I taught Dr. Reynolds how to script, and I created scripts for the duties he performed (e.g., direct ophthalmoscopy and biomicroscopy). Standard, effective scripts make patients more motivated, educated and enthusiastic about their visits because they're given more information.

In the office manual, I made up scripts for the staff about not mentioning when the practice doesn't see patients (e.g., mornings on certain days). I also taught them scripts for automated refractometry, automated lensometry, dilation, etc. I stressed to both Dr. Reynolds and his staff that every script should address three elements.

I also made it clear that they were expected to recite the scripts with enthusiasm, to look the patient in the eye and be interested. I explained the correlation between good intraoffice education and recall efficiency. I stressed the need to educate patients that all of the tests performed are preventative medical evaluations and that once patients understand that, they know they're being recalled for health testing and not just for a new eyeglass prescription.

The payoff

Properly educating your staff and patients is a must. Even if you're doing well financially, as in this O.D.'s case, you could increase your success even more if you just fine-tune some important details, such as office language and staff behavior.

If you have trouble controlling your staff and their language skills need a little work, hire a manager to retrain and supervise them. You're sure to notice a difference � a staff that ain't misbehavin.'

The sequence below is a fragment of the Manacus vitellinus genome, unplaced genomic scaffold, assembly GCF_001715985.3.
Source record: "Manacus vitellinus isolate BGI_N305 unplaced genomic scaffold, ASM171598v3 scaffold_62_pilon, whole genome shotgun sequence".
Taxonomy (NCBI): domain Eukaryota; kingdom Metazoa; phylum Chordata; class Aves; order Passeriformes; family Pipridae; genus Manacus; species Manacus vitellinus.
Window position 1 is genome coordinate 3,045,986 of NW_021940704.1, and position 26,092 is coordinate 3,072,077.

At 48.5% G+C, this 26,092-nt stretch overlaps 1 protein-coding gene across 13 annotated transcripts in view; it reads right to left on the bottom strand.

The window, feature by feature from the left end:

Dr. Kattouf is in private practice in Warren, Ohio, and he's president and founder of two management and consulting companies. For information, call (800) 745-EYES or e-mail advancedeyecare@hotmail.com.

Note: The stories in this column are based on actual consulting case files. All practice data are real; the names are fictitious.

Scripting Pearls

Answer these patient questions:

1)         What are you doing to me?

2)         Why are you doing this to me?

3)         Why must this procedure be performed every year?

Don't Say:

Say:

no-line bifocals

progressive addition, then explain

drops

medication (drops are OTC; this is a prescribed drug)

paddle

occluder

"he" (referring to doc)

"the doctor" or "Dr. Smith"

I can see you Monday at 8:00

Dr. Smith can see you Monday at 8:00

stock (lenses and frames)

inventory

trial lens

diagnostic lens ("trial" denotes free or of no consequence)

machine (automated perimeter

instrument (any device that gathers data)

price

fee (price is a store term)

check (Dr. Smith will see you for a contact lens check)

evaluation

 



Optometric Management, Issue: December 2000